International O’Neill census launched

Published in Issue 4 (July/August 2016), News, Volume 24


Above: Hugh ‘the Great’ O’Neill (1540–1616), second earl of Tyrone, who departed from Rathmullan, Co. Donegal, in September 1607 in that famous episode known as the ‘Flight of the Earls’. (Lord Dunsany)

Above: Hugh ‘the Great’ O’Neill (1540–1616), second earl of Tyrone, who departed from Rathmullan, Co. Donegal, in September 1607 in that famous episode known as the ‘Flight of the Earls’. (Lord Dunsany)

The ancient clan claims descent from Conn Ceadcathach (Conn of the Hundred Battles), the second-century high king, and on to the legendary Niall Noígiallach (Niall of the Nine Hostages), the high king of Ireland from AD 377 to 404. Eoghan, son of Niall, gave his name to the Cenél nEógain, of whom the O’Neills were the chief sept, and their territory was Tír Eoghain (Tyrone). There are many other families who can claim descent from the Cenél nEógain, such as Hamill, Mallon and O’Hagan, to name but a few. The first to take O’Neill as a surname was Domhnall, who took the name of his grandfather, killed in a battle with the Vikings. ‘O’Neill’ thus translates as ‘grandson of Niall’.

Up until the time of Brian Boru, the Ui Néill (descendants of Niall of the Nine Hostages) were, almost without interruption, high kings of Ireland. They formed two main branches—the northern Ui Néill of Ulster and the southern Ui Néill, who established themselves in Meath. The sixteenth century produced the most famous of the O’Neills—Hugh ‘the Great’ O’Neill (1540–1616), second earl of Tyrone, who departed from Rathmullan, Co. Donegal, in September 1607 in that famous episode known as the ‘Flight of the Earls’.

The extended O’Neill diaspora is considerable. Indeed, if one considers the United States alone, there are a plethora of examples, such as the Nobel and Pulitzer prize-winning writer Eugene O’Neill, and the former speaker of the US House of Representatives Thomas ‘Tip’ O’Neill. The European dimension of the O’Neill clan that emerged from the ‘Flight of the Earls’ has ensured that there is a large network of O’Neills based on the Continent, particularly in countries such as Spain, France, Portugal and Italy. This includes the Portugal-based Hugo Ricciardi O’Neill, officially recognised by the offices of arms throughout Europe as ‘The O’Neill of Clanaboy’. And while ‘O’Neill’ is easily the most common spelling of the surname, other variants can include Neill, Neel, Neal, Niel, McNeill, etc., as a result of this extensive diaspora throughout the world.

To mark the remarkable historical and cultural significance of the O’Neill clan, O’Neills from near and far gathered on Saturday 30 January 2016 at the ‘Hill of the O’Neill’ in Dungannon. This was the signal to launch the An Leabhar Ui Néill (the Book of O’Neill), in which it is envisaged that every O’Neill, and all the variations of the name, will have the opportunity to record their details. Thanks to this initiative, if genealogical details such as mother, uncle, aunt, great-grandparents etc. are known they will be put into this unique book, the first of its kind. For a small fee of £20, a family can register their entire household in this historic book. Once finished, it will be put into a time-capsule at the nearby iconic fort of Tulach Óg (Tullaghoge) and will remain there for over a century.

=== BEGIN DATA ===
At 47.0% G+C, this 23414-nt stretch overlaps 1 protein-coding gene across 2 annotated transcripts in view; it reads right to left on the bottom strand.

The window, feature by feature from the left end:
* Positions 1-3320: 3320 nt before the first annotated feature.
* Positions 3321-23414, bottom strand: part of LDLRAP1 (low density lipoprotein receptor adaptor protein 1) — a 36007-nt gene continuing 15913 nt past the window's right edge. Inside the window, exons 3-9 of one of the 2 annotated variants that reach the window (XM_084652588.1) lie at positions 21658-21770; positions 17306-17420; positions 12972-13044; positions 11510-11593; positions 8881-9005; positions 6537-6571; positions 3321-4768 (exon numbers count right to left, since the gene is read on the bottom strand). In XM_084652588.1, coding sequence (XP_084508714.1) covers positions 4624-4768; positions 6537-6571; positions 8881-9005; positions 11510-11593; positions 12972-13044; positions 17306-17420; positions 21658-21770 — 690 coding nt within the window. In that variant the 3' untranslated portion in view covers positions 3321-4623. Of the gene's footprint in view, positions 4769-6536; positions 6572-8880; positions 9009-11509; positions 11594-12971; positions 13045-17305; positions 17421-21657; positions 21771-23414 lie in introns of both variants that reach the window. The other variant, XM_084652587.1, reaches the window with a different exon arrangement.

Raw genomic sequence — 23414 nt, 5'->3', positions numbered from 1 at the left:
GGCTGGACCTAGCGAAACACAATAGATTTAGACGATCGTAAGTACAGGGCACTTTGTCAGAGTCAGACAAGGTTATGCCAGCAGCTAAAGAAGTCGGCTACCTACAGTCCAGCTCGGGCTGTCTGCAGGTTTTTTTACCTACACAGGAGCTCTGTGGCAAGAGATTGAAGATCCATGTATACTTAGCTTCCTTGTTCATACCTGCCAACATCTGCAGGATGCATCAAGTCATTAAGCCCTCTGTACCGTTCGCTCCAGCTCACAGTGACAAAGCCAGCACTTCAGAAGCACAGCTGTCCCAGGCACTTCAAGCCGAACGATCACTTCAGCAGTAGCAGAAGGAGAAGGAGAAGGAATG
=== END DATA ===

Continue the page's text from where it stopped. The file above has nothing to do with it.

The launch event was hosted by the current Ancient Clan O’Neill Chief and Vice Chief Guardians, Dan O’Neill and Siobhan O’Neill. According to Dan O’Neill, the diversity of the O’Neill name is truly remarkable:

‘In the census of Ireland taken in 1901, there were hundreds of Church of Ireland and Presbyterian O’Neills, while in the United States we have discovered Mormons and Quakers with the surname—and we want them all to be part of this, an inclusive project. We are the living descendants of these great people, the guardians of our O’Neill clan history and genealogy … We launched this book project so that it will hopefully be written by every descendant of the O’Neill clan throughout Ireland, Britain and many countries across the world. We thought the best way to keep our family history alive was to give O’Neills the opportunity to record the history of their own family.’

When this ambitious project is completed (scheduled for May 2017), two copies of the book will be printed, bound in leather cases and put into bronze caskets. After a special ceremony, one copy will be put into a time-capsule at the ancient hill of Tulach Óg, traditional crowning place of the O’Neill chiefs; the other copy will be displayed at the Hill of the O’Neill centre in Dungannon. It is fitting that this year has been chosen to launch this project, as 2016 commemorates the 400th anniversary of the passing of Hugh O’Neill.

For further information on the ‘An Leabhar Ui Néill’ project:,


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